This review was originally published last October when the movie screened at the New York Film Festival. It opens today in New York, Los Angeles and Toronto; it will expand to additional cities over the coming weeks. For more information on the film’s expansion schedule, please see Dash Shaw’s tumblr.
Over the past several years, Dash Shaw has earned widespread acclaim through writing and illustrating of graphic novels such as 2014’s Doctors. This year he unveiled a new type of project: his first feature length film, My Entire High School Sinking into the Sea. Shaw’s animated movie premiered last month at the Toronto Film Festival before appearing this week at the New York Film Festival. My Entire High School is a thrilling, poignant movie, which demonstrates that Shaw’s skills stretches beyond the printed page.
Film by its nature is a collaborative process. When a movie is successful, it is the result of a variety of talented individuals blending their skills into a final product. At the same time, some filmmakers leave behind more prominent fingerprints than others. Most fans would be hard pressed to distinguish the characteristics of an Andrew Stanton directed Pixar film from a Peter Docter one. This is not a slight on the quality of their movies, which is quite high, but an observation about style. Meanwhile, other recent animated films such as Frankenweenie and Anomalisa are instantly recognizable as the products of Tim Burton and Charlie Kaufman’s idiosyncratic imaginations. Shaw’s My Entire High School fits into this second category. As with Frankenweenie or Anomalisa, My Entire High School is a visually striking, emotionally resonant experience. To watch it is to become fully immersed in the distinct vision of its creator.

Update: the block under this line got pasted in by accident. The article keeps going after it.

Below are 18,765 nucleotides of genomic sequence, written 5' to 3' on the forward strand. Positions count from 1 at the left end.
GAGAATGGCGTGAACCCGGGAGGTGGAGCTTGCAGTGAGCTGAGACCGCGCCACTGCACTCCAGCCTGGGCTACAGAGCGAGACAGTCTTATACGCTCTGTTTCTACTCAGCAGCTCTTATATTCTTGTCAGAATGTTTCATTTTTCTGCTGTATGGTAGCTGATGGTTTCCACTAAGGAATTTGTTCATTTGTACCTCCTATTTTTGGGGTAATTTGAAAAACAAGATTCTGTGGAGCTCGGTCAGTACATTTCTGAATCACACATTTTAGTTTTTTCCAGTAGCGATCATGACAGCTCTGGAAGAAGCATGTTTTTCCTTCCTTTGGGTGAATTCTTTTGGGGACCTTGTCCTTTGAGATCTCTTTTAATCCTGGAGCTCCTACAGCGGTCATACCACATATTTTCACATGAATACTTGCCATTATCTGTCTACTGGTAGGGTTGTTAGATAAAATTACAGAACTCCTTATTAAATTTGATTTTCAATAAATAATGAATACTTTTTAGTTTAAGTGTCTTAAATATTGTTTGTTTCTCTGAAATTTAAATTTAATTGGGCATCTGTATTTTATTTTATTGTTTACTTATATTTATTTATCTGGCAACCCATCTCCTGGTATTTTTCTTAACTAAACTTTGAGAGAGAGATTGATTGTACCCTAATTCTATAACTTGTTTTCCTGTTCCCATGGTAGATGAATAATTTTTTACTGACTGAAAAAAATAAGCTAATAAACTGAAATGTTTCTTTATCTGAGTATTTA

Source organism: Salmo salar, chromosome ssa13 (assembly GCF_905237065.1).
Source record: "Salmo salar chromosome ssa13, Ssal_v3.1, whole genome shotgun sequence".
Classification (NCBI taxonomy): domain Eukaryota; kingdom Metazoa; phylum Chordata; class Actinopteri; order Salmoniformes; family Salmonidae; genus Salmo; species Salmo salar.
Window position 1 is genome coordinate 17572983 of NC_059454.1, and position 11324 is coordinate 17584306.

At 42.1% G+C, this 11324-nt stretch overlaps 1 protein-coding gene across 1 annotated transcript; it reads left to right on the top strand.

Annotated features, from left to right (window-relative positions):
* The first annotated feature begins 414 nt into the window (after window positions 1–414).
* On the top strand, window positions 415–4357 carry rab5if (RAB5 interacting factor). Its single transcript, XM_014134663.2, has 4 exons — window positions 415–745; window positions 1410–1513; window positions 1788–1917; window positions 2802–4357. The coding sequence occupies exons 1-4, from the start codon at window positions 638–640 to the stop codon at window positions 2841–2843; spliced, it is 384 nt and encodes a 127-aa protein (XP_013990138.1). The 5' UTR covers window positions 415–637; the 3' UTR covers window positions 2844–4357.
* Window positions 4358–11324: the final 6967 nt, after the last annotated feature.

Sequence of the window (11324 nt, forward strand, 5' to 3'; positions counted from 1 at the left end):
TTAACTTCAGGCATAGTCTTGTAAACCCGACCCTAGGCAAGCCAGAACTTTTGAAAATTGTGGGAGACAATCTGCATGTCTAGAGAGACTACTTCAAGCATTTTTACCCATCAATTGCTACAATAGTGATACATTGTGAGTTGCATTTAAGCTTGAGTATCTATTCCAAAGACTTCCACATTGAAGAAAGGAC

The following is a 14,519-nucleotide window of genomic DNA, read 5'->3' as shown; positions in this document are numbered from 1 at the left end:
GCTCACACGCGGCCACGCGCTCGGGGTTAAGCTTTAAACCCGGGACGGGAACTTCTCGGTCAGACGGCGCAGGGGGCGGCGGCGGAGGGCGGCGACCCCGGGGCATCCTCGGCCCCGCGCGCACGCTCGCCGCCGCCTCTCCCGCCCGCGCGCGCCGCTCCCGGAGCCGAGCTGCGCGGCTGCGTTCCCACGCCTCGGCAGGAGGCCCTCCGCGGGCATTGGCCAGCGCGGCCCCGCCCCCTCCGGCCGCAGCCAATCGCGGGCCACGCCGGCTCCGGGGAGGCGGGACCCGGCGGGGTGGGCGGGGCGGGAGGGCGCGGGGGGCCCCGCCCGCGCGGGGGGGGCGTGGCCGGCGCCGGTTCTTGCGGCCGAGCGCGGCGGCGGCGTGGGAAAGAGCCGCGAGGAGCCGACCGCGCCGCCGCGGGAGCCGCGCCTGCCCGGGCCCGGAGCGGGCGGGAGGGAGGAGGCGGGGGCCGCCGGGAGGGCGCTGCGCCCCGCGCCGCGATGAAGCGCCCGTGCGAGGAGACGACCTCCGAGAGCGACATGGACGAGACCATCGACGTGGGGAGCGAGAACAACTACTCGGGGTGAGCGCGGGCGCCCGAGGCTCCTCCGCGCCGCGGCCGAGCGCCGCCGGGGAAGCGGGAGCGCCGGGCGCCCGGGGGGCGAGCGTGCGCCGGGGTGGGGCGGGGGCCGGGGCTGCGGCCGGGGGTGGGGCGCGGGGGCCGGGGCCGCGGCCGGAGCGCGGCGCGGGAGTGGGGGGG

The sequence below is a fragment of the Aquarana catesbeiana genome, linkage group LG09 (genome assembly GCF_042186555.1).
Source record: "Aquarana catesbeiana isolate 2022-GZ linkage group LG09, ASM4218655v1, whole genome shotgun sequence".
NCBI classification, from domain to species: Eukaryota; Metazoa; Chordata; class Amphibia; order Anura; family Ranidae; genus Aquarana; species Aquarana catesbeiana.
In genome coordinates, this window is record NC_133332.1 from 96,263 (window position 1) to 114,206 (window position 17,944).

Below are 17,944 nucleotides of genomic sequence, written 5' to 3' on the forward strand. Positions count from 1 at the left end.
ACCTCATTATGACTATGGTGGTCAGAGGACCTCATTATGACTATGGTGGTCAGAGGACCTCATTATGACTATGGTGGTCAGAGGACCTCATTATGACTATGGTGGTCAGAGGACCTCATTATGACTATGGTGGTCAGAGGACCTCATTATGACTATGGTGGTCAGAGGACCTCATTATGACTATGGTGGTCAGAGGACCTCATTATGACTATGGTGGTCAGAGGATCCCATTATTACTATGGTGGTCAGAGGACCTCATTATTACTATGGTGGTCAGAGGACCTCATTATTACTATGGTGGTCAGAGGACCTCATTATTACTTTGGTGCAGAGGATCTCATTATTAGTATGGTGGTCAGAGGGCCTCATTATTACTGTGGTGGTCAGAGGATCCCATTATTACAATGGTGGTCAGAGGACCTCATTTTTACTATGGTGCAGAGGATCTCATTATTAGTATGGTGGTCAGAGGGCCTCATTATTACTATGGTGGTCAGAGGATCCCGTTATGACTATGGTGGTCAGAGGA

Continue reading Review of My Entire High School Sinking into the Sea
In 2010 Drawn and Quarterly released Wilson, the first original graphic novel by the acclaimed writer/artist Daniel Clowes. Despite this distinction, Wilson possesses a serial vibe, often feeling more like a collection of episodic comic strips than a plot driven narrative. This impression is reinforced by Clowes’ decision to vary his art style throughout so that loose cartoons rest opposite pages of more naturalistic detail. What the book lacks in narrative or artistic unity, it gains in thematic cohesion. Wilson displays a biting, if loving, critique of its protagonist as he stumbles through the tribulations of life. The story and the visuals blend to create a very specific ambiance. This mix of comedy and drama was probably what appealed to director Craig Johnson whose previously film, The Skeleton Twins, was focused on a pair of suicidal twins. On paper, Johnson’s sensibility would appear to be a good match for Clowes’. Unfortunately the film Johnson and Clowes, who wrote the screenplay, have produced is an amusing one which fails to live up to its complete potential.